Southwest Airlines pilots say fatigue caused by poor scheduling is becoming more of a problem and increasing safety concerns.
Southwest Airlines pilots are suffering from an epidemic of fatigue, according to union leaders, as a result of the airline’s poor scheduling methods, which is causing safety concerns.
In an open letter to Southwest CEO Robert Jordan and senior executives on Tuesday, union officials said the difficulties began last summer, when the number of travelers rebounded to virtually pre-pandemic levels, and have since become worse.
The number of pilots requesting to be freed from a flight assignment due to exhaustion increased by 330 percent in March compared to the same month in pre-pandemic years, according to the Southwest Airlines Pilots Association, which is presently negotiating with the carrier for a new contract.
“April is already setting fatigue records,” they said. “Fatigue, both acute and cumulative, has become Southwest Airlines’ number-one safety threat.”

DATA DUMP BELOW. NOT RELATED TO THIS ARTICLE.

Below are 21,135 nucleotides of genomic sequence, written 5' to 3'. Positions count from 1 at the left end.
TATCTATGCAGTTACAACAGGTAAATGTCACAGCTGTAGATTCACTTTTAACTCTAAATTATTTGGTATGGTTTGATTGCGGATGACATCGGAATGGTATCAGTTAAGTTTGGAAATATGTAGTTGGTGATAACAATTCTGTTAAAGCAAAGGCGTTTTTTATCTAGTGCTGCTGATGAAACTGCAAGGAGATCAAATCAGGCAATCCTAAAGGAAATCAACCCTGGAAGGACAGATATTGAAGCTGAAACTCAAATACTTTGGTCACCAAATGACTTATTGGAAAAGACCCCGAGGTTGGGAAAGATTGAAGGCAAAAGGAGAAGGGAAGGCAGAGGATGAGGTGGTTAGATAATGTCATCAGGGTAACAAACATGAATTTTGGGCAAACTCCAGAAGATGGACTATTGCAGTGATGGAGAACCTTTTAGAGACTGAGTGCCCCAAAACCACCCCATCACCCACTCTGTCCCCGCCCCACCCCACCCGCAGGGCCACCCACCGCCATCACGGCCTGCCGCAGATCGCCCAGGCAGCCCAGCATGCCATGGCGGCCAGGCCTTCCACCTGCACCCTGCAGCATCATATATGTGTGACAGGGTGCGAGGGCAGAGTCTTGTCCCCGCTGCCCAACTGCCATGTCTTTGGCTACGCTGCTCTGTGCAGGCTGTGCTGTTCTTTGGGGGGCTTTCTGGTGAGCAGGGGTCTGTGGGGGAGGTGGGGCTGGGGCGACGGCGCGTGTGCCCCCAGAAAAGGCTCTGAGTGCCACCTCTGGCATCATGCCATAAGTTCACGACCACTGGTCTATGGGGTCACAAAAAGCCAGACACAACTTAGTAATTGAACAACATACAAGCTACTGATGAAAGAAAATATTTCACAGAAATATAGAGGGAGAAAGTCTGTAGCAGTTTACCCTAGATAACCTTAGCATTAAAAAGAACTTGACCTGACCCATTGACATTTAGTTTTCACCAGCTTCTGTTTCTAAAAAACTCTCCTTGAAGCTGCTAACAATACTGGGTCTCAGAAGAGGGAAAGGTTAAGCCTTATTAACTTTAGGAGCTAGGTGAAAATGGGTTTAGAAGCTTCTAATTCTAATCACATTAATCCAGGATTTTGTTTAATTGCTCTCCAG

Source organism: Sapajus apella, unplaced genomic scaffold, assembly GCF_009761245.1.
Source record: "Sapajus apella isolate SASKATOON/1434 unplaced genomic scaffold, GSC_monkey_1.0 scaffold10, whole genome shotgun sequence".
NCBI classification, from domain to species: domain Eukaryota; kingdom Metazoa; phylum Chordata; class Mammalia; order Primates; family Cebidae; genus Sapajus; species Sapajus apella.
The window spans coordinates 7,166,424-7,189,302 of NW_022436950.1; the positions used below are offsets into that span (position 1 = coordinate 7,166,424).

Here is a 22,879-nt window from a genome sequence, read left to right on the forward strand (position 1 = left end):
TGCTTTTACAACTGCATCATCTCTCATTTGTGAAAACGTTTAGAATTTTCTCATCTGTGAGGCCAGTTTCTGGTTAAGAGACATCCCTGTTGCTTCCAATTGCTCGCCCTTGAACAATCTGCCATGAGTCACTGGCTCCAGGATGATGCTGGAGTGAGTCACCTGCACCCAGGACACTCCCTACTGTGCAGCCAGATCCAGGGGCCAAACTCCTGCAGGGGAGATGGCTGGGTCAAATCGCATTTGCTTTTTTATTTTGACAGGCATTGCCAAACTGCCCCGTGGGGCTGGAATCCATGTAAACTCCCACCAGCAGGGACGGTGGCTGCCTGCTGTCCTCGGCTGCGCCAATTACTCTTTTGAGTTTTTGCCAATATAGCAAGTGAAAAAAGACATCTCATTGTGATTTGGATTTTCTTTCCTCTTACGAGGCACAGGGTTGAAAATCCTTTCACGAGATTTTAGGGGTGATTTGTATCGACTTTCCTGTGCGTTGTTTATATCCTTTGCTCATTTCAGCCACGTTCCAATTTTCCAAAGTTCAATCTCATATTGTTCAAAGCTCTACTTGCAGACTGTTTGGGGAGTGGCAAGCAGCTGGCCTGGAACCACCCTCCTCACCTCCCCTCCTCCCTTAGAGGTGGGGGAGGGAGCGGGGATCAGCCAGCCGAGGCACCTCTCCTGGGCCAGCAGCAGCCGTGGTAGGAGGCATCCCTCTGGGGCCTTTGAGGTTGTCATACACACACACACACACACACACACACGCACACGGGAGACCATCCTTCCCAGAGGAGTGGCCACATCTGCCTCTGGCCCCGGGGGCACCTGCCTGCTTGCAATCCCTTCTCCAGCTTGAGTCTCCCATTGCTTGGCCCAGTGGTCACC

After the airline made scheduling changes in November, Southwest spokeswoman Brandy King said the airline witnessed “a significant and continuous drop” in pilots phoning in exhausted. Weather-related airline cancellations interrupted plans, she said, so the March rise was expected.
The increase in tiredness calls in March, according to King, proves that the system is working and that the airline allows pilots to evaluate whether they are too weary to fly.